by Trevor Hopkins

It took me only a little time to discover the true circumstances of Helen Ensfield's death. Oh, the coroner's report and even the official medical certificate had recorded it as "natural causes", but I had my suspicions from the instant I heard the news. She may not have had long to live anyway. Months, perhaps a year or two. Maybe a little longer. But nobody deserves to die that way: alone, crippled, frightened out of her wits. I felt I owed the old lady the respect of finding out what really occurred on that fateful afternoon.

Sat at my usual table in David's Diner, I had read closely her public obituary, itself published in the very organ of the press that Helen herself had edited for all those years. It was a two-page spread, featuring front-page reproductions of some of the more remarkable scoops and world-shattering exposes and epoch-defining exclusives which had decorated the firmament of her life, accompanied by an extensive and, as far as I could tell, largely accurate account of her career and achievements. It was a litany of celebrities exposed, criminals collared, politicians shamed - sometimes it was even possible to tell the cases apart.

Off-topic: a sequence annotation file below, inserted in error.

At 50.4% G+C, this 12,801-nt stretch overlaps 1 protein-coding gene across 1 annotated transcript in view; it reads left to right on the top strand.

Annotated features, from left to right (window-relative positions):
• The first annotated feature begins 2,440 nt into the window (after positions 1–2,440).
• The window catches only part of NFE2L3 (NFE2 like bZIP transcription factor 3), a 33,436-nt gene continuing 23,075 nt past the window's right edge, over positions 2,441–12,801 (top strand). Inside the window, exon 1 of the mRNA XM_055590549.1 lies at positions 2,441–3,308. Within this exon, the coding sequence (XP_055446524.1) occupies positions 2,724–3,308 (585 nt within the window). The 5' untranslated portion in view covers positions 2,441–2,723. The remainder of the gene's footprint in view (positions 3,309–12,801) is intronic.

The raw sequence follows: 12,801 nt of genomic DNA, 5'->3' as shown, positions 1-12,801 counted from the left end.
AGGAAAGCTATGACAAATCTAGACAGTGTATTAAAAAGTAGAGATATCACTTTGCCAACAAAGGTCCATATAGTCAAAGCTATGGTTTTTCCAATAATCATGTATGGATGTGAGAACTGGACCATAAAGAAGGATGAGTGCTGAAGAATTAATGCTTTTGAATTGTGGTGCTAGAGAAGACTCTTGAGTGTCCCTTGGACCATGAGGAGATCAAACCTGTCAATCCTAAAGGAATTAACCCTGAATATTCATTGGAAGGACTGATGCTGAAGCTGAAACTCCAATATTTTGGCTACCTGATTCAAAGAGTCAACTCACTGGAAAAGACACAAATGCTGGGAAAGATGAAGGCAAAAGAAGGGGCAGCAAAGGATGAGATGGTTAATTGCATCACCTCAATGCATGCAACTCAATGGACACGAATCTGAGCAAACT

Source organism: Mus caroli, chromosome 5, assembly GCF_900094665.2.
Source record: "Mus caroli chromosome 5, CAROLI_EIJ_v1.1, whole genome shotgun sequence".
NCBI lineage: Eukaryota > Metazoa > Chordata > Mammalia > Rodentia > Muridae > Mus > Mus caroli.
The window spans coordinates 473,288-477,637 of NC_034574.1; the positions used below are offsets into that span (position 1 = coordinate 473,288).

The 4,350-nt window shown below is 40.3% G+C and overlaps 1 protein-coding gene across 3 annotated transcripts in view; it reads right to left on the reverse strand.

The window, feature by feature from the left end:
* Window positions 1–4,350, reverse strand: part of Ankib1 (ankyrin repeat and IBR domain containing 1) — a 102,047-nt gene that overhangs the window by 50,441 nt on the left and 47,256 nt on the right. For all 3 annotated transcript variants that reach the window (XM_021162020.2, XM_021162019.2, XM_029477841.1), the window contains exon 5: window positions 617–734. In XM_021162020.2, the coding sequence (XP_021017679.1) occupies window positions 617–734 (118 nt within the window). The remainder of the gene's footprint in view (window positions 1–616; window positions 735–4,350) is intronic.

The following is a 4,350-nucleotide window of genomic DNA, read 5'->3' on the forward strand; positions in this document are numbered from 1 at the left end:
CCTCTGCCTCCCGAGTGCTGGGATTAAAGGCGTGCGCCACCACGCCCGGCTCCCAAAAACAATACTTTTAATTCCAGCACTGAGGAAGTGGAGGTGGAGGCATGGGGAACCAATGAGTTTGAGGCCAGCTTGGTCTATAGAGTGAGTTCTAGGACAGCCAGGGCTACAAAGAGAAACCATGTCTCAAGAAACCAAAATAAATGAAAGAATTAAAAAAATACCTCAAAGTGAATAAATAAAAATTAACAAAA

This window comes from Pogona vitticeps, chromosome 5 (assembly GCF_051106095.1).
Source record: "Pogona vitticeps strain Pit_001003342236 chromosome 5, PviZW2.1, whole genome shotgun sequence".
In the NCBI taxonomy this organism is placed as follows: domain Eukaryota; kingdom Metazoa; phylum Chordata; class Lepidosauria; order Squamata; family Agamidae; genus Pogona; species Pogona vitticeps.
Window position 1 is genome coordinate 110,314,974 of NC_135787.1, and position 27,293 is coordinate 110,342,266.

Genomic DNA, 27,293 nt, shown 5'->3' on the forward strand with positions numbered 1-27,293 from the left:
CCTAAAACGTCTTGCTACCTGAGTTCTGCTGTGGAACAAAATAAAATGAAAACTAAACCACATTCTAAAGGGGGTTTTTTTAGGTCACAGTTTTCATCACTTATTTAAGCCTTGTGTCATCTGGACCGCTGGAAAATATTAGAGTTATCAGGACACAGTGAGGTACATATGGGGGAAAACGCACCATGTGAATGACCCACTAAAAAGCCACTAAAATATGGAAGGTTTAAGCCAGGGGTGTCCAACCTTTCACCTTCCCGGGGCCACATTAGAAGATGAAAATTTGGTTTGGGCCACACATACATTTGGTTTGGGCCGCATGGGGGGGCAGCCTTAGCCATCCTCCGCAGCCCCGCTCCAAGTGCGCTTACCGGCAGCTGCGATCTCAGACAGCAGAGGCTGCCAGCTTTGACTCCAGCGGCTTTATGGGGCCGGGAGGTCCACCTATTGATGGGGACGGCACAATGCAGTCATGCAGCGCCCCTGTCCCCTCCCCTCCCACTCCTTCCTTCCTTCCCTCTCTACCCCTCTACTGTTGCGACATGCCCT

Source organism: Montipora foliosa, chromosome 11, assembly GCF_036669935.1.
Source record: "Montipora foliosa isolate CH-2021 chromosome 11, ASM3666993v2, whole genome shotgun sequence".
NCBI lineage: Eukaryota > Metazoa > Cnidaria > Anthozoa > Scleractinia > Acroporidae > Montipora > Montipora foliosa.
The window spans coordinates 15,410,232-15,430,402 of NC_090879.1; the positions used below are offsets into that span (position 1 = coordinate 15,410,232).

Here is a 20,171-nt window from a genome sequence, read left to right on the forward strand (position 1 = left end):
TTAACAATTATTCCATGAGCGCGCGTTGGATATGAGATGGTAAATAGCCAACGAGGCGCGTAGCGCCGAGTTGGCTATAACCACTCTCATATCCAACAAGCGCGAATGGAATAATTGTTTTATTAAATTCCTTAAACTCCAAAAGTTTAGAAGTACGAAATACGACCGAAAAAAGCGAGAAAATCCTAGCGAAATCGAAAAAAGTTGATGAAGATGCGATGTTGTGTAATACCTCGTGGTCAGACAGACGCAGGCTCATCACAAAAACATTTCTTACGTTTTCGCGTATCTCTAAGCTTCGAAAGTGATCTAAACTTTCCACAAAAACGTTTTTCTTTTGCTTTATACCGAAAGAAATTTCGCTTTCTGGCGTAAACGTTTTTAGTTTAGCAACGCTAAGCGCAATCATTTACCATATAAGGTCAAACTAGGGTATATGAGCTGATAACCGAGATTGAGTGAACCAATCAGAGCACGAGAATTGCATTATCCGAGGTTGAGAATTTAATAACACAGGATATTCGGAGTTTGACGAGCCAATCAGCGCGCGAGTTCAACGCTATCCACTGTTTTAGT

But the extensive account in the paper was entirely silent on the circumstances of her death itself. No comment, no report, no nothing. If I hadn't already resolved to look a little deeper, that absence would have driven me to investigate. It's always worth looking at what is not reported in the press, in my very considerable experience: the things that the papers don't say - from lack of knowledge, from fear of litigation or even some discreet direction from one of the more secretive arms of government - can suggest valuable insights and fruitful lines of enquiry.

Or maybe I was just being fed a line. Who knows?


(more to follow)

Part 96 Part 98